ey there! Lost? As long as you're a giant Magic fan, particularly in the game aspects of crazy combos, synergy, aloofness, and general wackiness, you're in good hands. As always, I'm hosting some goofy creations for you all today, based around a theme of my own creation. From the Lab regulars might already know this, but non-theme weeks really bug me. Sure, they mean I can write about anything in the Magicverse, but I savor the challenge of a restriction like any other Johnny would.
Therefore, upon the release of Conflux and its Visual and Sortable Spoilers this past weekend, I came up with the theme of revisiting old ideas. Cool little interactions that form a solid deck nucleus are everywhere in Magic's coves of deck-building. Some new cards from Conflux happen to help these deck nucleuses out, and some bend the deck to the side in a wackier way. Think of it as adding shiny, never-before-seen eggs to a Magic omelet. (Clearly, not Worldheart Phoenix eggs. I don't like it when my omelet comes back to life, personally.)
Before we start combining the past with the future, let's talk about Conflux (the set) in a broader context. Namely, the Prerelease! In an unfortunate turn of events, I was not able to attend, and so I glumly sat around my quarters and pretended I was at the Prerelease. It was awesome: I opened three foil copies of Nicol Bolas, Planeswalker, came up big at a Conflux Booster Draft by somehow getting a playset of Path to Exiles, and got Rakka Mar's autograph. Yes, the real Rakka Mar. No, I did not call the fire department in time.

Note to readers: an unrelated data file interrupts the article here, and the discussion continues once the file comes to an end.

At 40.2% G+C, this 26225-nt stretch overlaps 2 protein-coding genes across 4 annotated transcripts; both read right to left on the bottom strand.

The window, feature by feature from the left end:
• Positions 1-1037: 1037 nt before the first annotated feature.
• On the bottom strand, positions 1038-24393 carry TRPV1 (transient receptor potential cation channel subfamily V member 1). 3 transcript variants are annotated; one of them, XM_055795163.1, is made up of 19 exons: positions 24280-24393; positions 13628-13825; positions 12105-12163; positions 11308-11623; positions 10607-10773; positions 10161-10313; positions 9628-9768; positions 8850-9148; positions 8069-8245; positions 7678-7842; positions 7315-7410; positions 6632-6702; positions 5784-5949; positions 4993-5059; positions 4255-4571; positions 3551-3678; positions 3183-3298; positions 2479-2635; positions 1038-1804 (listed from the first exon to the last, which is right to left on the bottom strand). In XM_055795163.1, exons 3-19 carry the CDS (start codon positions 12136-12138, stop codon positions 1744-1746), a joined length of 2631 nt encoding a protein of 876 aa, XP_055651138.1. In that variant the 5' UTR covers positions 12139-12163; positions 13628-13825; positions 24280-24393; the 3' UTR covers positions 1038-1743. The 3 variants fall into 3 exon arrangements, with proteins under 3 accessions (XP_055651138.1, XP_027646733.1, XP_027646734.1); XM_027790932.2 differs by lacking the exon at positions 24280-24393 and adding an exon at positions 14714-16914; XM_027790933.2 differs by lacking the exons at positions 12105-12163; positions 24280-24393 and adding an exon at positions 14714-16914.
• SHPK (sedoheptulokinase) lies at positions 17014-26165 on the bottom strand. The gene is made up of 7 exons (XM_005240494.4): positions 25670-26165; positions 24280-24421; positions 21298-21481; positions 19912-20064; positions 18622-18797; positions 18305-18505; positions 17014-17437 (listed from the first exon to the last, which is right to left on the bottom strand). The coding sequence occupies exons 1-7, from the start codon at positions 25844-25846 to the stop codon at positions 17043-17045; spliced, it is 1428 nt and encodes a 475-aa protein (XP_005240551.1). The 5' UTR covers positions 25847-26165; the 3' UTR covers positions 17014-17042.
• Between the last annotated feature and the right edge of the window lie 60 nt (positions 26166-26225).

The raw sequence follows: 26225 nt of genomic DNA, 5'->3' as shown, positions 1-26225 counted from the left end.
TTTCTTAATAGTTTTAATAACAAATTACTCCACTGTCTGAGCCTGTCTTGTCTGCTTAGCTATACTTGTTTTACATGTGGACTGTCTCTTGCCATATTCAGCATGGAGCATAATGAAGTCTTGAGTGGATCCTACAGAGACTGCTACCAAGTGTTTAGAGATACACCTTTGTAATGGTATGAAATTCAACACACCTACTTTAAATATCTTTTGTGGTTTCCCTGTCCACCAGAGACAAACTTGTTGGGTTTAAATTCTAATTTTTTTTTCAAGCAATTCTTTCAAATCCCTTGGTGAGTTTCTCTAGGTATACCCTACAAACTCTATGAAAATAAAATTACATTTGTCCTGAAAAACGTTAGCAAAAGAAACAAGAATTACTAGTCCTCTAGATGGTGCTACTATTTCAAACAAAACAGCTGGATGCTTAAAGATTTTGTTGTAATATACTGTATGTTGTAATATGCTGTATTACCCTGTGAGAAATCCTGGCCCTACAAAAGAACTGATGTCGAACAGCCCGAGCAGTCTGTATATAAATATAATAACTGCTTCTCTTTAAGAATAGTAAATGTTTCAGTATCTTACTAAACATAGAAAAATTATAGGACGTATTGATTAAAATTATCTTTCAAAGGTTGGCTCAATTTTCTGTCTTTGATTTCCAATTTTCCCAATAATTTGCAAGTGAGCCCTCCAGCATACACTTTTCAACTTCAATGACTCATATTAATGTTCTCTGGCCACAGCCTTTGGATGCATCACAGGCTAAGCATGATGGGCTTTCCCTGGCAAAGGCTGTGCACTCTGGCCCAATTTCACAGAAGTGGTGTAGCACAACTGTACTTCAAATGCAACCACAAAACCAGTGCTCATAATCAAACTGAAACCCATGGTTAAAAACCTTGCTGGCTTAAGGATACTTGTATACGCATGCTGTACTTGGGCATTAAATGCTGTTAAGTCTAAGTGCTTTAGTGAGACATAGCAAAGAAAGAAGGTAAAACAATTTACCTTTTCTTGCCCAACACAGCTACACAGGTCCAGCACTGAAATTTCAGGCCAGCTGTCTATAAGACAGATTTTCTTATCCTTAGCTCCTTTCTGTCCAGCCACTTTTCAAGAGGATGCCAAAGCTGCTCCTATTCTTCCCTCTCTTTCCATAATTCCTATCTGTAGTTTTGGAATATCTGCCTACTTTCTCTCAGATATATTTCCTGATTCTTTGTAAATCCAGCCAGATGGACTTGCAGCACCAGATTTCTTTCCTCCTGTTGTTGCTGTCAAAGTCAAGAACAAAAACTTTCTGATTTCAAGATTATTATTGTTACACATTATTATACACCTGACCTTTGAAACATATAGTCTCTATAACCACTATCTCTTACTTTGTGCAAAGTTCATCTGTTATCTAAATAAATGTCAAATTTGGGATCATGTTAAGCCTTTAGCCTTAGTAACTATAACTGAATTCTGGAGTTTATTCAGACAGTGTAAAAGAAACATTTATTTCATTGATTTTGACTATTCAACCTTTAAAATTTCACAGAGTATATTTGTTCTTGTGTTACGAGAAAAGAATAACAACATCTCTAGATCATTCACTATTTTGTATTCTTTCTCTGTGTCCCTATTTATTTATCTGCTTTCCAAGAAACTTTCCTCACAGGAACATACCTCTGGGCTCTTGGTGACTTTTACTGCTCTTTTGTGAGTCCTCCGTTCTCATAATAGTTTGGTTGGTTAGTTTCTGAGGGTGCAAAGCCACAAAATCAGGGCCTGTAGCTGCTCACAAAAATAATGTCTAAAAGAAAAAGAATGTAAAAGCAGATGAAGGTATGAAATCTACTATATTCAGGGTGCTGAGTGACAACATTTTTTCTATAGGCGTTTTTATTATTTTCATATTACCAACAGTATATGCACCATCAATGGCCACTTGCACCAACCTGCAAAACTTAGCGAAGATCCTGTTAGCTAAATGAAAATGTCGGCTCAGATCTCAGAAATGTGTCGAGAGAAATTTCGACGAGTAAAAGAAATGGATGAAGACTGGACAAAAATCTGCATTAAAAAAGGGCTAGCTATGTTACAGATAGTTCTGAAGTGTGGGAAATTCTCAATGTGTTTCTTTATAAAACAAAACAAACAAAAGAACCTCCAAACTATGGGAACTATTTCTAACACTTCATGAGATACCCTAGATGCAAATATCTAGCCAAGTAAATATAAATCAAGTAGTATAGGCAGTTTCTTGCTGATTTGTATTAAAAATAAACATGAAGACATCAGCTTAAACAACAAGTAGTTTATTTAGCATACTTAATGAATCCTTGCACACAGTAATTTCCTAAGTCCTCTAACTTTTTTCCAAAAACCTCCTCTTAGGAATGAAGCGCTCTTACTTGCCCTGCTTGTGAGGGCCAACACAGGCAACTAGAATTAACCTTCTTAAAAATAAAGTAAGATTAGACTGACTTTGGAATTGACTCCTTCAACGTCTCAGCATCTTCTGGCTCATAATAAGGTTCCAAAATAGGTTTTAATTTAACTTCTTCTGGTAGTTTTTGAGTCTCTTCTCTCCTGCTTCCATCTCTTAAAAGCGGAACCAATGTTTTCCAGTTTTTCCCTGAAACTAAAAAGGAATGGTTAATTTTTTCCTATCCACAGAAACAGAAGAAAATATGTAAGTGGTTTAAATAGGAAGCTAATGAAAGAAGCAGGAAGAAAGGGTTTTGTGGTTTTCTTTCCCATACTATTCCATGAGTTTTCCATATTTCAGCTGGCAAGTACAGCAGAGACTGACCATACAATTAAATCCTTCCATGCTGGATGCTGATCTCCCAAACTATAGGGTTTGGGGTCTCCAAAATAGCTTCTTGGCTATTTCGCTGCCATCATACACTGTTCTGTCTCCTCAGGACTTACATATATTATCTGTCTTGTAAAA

Jesting aside, I hope everyone who actually came out for a Prerelease last weekend (I swear, I'll make it for Alara Reborn) had a fantastic time. I'm curious if any of my fellow Johnnies might have discovered something crazy with Conflux, so post your awesome Limited combos in the forums to spread the casual love!
Master of Puppet Conjurers
I did have the honor of previewing the beautifully textured Master Transmuter two weeks ago, when Conflux previews were still in the swing of things. While I felt I covered many of the fun bases in that article, I was still suffering from an irking acronym I like to call PALBAIC, which is short for Plays A Lot Better Alongside Its Contemporaries. In logical terms, Master Transmuter is quite good alongside other Conflux cards, particularly other artifacts that like coming into play. Or leaving play. Perhaps Conflux brings some artifact tutors to the Standard table, like artifact creatures that can miraculously find Master Transmuter. Or, dodging the bouncing tricks of the Transmuter, maybe Conflux just has a Darksteel Colossus-esque fatty, a hard-to-deal-with artifact beatstick. All of those things would be quite welcome, you know. The poor old Master Transmuter can't bounce Sundering Titans all day, can she?
As you may have picked up on, the answer to that question would have to be no—thanks to the fruits of the new set. Fun fact: Master Transmuter and Sludge Strider received the Conflux class "Attached at the Hip" award. The synergy the two creatures share is amazing. Not only will you reap the benefits of whatever artifact you are bouncing with Master Transmuter, an extra colorless mana will drain your opponent for one. Sounds meager, but over time (and especially with the ability attached to a 3/3 body) Sludge Strider can make things sticky for your opponent.
Sphinx Summoner is probably the best possible tutor for specifically artifact creatures ever printed. Well, that would be because it's the only tutor for specifically artifact creatures ever printed. Regardless, it can find numerous things in the deck, namely Master Transmuter, and being a 3/3 flyer ain't so bad. Just ask Shinen of Flight's Wings. Or not.
Oh right, that juicy fatty I hinted at above. Feast your eyes on Inkwell Leviathan, who will help Master Transmuter forget all about Sundering Titan. Hey, it even has an extra point of toughness!